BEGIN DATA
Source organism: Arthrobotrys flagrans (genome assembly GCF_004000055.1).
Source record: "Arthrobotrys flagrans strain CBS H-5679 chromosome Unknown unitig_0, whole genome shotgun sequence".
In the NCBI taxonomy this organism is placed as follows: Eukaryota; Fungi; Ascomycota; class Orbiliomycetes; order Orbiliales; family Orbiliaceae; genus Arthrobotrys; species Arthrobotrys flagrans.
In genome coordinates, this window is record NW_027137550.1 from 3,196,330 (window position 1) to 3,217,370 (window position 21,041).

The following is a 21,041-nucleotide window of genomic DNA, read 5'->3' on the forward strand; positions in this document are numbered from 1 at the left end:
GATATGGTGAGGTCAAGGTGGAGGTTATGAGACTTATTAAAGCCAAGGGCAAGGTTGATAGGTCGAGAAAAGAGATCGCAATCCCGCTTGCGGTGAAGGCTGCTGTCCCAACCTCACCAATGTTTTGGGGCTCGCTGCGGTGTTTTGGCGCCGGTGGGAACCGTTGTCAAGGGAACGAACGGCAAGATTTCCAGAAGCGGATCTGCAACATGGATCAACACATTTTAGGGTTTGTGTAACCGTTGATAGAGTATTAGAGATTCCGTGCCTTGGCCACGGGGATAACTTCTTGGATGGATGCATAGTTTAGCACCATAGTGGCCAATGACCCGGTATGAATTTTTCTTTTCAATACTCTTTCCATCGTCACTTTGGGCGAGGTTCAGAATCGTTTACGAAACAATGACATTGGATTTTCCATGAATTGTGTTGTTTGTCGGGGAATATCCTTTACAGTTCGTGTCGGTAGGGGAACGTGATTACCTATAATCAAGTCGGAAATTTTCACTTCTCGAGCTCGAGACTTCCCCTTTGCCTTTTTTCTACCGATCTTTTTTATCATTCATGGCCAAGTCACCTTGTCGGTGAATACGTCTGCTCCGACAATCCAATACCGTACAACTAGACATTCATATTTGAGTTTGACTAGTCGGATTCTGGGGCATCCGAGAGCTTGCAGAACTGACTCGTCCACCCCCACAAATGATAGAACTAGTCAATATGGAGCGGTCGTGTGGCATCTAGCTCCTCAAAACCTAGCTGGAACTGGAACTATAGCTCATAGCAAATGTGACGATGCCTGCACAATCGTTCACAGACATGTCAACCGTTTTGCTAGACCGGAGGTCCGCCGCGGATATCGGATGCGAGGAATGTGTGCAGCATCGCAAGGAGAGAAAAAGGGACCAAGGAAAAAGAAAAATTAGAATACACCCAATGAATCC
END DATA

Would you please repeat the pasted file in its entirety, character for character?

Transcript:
Source organism: Arthrobotrys flagrans (genome assembly GCF_004000055.1).
Source record: "Arthrobotrys flagrans strain CBS H-5679 chromosome Unknown unitig_0, whole genome shotgun sequence".
In the NCBI taxonomy this organism is placed as follows: Eukaryota; Fungi; Ascomycota; class Orbiliomycetes; order Orbiliales; family Orbiliaceae; genus Arthrobotrys; species Arthrobotrys flagrans.
In genome coordinates, this window is record NW_027137550.1 from 3,196,330 (window position 1) to 3,217,370 (window position 21,041).

The following is a 21,041-nucleotide window of genomic DNA, read 5'->3' on the forward strand; positions in this document are numbered from 1 at the left end:
GATATGGTGAGGTCAAGGTGGAGGTTATGAGACTTATTAAAGCCAAGGGCAAGGTTGATAGGTCGAGAAAAGAGATCGCAATCCCGCTTGCGGTGAAGGCTGCTGTCCCAACCTCACCAATGTTTTGGGGCTCGCTGCGGTGTTTTGGCGCCGGTGGGAACCGTTGTCAAGGGAACGAACGGCAAGATTTCCAGAAGCGGATCTGCAACATGGATCAACACATTTTAGGGTTTGTGTAACCGTTGATAGAGTATTAGAGATTCCGTGCCTTGGCCACGGGGATAACTTCTTGGATGGATGCATAGTTTAGCACCATAGTGGCCAATGACCCGGTATGAATTTTTCTTTTCAATACTCTTTCCATCGTCACTTTGGGCGAGGTTCAGAATCGTTTACGAAACAATGACATTGGATTTTCCATGAATTGTGTTGTTTGTCGGGGAATATCCTTTACAGTTCGTGTCGGTAGGGGAACGTGATTACCTATAATCAAGTCGGAAATTTTCACTTCTCGAGCTCGAGACTTCCCCTTTGCCTTTTTTCTACCGATCTTTTTTATCATTCATGGCCAAGTCACCTTGTCGGTGAATACGTCTGCTCCGACAATCCAATACCGTACAACTAGACATTCATATTTGAGTTTGACTAGTCGGATTCTGGGGCATCCGAGAGCTTGCAGAACTGACTCGTCCACCCCCACAAATGATAGAACTAGTCAATATGGAGCGGTCGTGTGGCATCTAGCTCCTCAAAACCTAGCTGGAACTGGAACTATAGCTCATAGCAAATGTGACGATGCCTGCACAATCGTTCACAGACATGTCAACCGTTTTGCTAGACCGGAGGTCCGCCGCGGATATCGGATGCGAGGAATGTGTGCAGCATCGCAAGGAGAGAAAAAGGGACCAAGGAAAAAGAAAAATTAGAATACACCCAATGAATCC